What is the Benefit of a Red Dot Sight?
Naturally, this level of simplicity – relative to the complex machinations of a holographic sight – lend some advantages to the shooter.
Red dots are also nearly parallax-free. Although they’re slightly more susceptible to this focal plane error due to their convex lenses, red dot sights provide minimal parallax error when aiming at practical distances. Like holographic sights, this translates into quick targeting and consistent point of aim and point of impact, regardless of your position behind the optic.
Red dots are simpler, smaller, and cheaper. LEDs and single lenses are cheap and easy to manufacture. The simple design of the typical red dot sight means it’s typically smaller, lighter, and more affordable than a holographic sight. Where the “cheapest” EOTECH starts at around $450, a quality reflex sight from a reputable brand (like Bushnell, Aimpoint, Burris, Vortex, or Holosun) can be found for less than half that price.
Red dots run forever. Modern LED technology is pretty remarkable. Most red dot sights can operate continuously, on medium power, for literally years. In fact, the typical reflex sight advertises an always-on runtime of more than 100,000 hours (that’s over 11 years). For comparison, the average EOTECH will run between 600 and 2,500 hours (roughly 25 to 100 days).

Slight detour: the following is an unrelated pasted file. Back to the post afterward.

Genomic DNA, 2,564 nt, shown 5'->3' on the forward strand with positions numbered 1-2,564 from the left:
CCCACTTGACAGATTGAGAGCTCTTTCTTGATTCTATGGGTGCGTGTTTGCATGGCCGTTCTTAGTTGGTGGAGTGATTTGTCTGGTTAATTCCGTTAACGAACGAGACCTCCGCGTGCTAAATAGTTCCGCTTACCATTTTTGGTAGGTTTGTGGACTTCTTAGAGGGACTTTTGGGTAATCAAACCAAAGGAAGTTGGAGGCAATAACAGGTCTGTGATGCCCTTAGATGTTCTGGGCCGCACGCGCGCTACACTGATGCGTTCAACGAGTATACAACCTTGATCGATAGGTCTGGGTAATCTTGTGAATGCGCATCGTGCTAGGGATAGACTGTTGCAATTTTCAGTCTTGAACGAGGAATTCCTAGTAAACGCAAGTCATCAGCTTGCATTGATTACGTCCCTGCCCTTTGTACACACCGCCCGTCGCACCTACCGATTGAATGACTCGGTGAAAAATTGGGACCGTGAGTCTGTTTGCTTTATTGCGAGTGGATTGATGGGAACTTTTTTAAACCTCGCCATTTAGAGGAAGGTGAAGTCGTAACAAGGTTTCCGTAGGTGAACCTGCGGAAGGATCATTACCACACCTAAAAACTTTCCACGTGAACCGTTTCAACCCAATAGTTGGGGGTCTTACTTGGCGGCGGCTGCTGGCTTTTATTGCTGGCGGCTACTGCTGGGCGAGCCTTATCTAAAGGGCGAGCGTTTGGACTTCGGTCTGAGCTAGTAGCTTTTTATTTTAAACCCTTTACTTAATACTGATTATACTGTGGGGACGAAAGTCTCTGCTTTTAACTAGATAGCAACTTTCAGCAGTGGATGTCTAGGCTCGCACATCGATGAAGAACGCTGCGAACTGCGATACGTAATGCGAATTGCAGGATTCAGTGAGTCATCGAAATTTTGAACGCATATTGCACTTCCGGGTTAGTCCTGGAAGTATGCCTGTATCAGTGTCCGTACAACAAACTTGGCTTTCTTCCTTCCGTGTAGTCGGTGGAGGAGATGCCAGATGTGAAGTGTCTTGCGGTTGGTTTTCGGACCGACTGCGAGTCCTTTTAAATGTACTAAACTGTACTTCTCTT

So, Which Optic is Better?
This writer’s worked with optics for well over a decade, to include running an EOTECH (512) and Aimpoint (CompM4) on service rifles in the military. It’s my opinion that the EOTECH 512 provided just one minor advantage, and that was offering a wider field of view. However, the 512 also appeared to suffer some measure of “drift” in its reticle in extreme temperatures. I also qualified 40/40 more than once using the CompM4.
Modern, open red dot sights that ditch the “tube-style,” two-lenses setup also now afford a similar field of view when compared to holographic sights. Red dot sights are more affordable, they’re smaller, lighter, and simpler, and they practically never require battery changes. I think the average shooter should invest in a red dot instead of a holographic sight.